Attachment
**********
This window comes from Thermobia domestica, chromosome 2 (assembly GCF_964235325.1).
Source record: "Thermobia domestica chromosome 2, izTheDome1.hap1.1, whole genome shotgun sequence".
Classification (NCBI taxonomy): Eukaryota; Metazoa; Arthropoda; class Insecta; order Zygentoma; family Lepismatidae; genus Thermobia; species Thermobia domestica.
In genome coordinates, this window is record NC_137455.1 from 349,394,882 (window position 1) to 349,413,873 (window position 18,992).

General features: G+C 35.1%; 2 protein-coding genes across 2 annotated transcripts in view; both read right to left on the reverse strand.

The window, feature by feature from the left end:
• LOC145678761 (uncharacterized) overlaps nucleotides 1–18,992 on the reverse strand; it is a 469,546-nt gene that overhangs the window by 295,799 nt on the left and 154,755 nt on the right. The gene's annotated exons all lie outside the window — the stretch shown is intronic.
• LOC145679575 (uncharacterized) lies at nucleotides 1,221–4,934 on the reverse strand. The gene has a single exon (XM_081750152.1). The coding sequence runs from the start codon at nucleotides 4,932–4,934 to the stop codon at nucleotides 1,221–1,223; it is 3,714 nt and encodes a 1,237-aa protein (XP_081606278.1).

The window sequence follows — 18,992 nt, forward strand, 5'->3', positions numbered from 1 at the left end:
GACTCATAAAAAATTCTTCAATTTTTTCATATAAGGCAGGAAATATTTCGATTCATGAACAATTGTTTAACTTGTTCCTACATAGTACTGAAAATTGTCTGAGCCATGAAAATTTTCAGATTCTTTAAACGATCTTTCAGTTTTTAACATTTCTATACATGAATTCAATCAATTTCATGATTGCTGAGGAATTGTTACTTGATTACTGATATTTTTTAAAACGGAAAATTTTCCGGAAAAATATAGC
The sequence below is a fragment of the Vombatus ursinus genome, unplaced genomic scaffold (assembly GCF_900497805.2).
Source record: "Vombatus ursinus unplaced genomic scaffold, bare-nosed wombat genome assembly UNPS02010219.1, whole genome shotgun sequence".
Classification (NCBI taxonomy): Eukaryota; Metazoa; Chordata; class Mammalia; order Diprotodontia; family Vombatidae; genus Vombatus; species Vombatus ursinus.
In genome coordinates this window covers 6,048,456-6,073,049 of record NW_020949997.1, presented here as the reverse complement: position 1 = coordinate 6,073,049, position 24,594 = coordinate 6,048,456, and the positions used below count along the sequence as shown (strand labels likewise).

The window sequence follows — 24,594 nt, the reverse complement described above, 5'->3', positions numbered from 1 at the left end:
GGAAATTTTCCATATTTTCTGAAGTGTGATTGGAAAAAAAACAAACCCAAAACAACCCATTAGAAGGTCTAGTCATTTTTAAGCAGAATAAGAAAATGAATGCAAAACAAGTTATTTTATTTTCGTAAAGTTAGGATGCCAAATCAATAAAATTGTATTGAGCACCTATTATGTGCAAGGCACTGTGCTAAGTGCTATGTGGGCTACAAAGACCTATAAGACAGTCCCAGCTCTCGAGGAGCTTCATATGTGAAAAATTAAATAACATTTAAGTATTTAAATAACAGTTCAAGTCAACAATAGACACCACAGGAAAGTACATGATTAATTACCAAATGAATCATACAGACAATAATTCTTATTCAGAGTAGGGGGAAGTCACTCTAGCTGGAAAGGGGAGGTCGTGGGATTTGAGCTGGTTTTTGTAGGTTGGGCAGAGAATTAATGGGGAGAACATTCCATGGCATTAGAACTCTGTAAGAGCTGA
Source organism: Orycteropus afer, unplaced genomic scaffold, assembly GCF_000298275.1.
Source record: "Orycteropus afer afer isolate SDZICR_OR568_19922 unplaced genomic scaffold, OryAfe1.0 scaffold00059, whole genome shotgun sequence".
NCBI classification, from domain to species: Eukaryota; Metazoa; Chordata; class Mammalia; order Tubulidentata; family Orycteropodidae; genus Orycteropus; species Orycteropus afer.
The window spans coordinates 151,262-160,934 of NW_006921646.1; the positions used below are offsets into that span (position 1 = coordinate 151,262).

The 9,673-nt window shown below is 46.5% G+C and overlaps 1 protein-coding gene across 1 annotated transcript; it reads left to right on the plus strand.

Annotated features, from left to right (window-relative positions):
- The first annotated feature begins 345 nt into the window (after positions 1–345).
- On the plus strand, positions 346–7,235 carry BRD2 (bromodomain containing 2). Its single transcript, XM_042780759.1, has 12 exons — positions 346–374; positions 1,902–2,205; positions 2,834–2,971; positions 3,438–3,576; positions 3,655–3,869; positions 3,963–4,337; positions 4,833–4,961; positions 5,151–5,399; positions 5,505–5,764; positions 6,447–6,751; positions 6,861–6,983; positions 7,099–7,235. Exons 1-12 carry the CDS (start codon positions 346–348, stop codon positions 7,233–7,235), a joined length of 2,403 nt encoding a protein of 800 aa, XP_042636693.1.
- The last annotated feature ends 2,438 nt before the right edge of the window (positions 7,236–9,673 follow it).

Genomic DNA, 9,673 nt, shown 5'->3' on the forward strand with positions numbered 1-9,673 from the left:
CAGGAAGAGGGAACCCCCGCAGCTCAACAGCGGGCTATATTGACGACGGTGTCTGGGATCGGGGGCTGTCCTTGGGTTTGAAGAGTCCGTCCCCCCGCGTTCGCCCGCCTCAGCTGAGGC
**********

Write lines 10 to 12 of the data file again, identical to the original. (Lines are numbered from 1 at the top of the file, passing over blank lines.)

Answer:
GACTCATAAAAAATTCTTCAATTTTTTCATATAAGGCAGGAAATATTTCGATTCATGAACAATTGTTTAACTTGTTCCTACATAGTACTGAAAATTGTCTGAGCCATGAAAATTTTCAGATTCTTTAAACGATCTTTCAGTTTTTAACATTTCTATACATGAATTCAATCAATTTCATGATTGCTGAGGAATTGTTACTTGATTACTGATATTTTTTAAAACGGAAAATTTTCCGGAAAAATATAGC
The sequence below is a fragment of the Vombatus ursinus genome, unplaced genomic scaffold (assembly GCF_900497805.2).
Source record: "Vombatus ursinus unplaced genomic scaffold, bare-nosed wombat genome assembly UNPS02010219.1, whole genome shotgun sequence".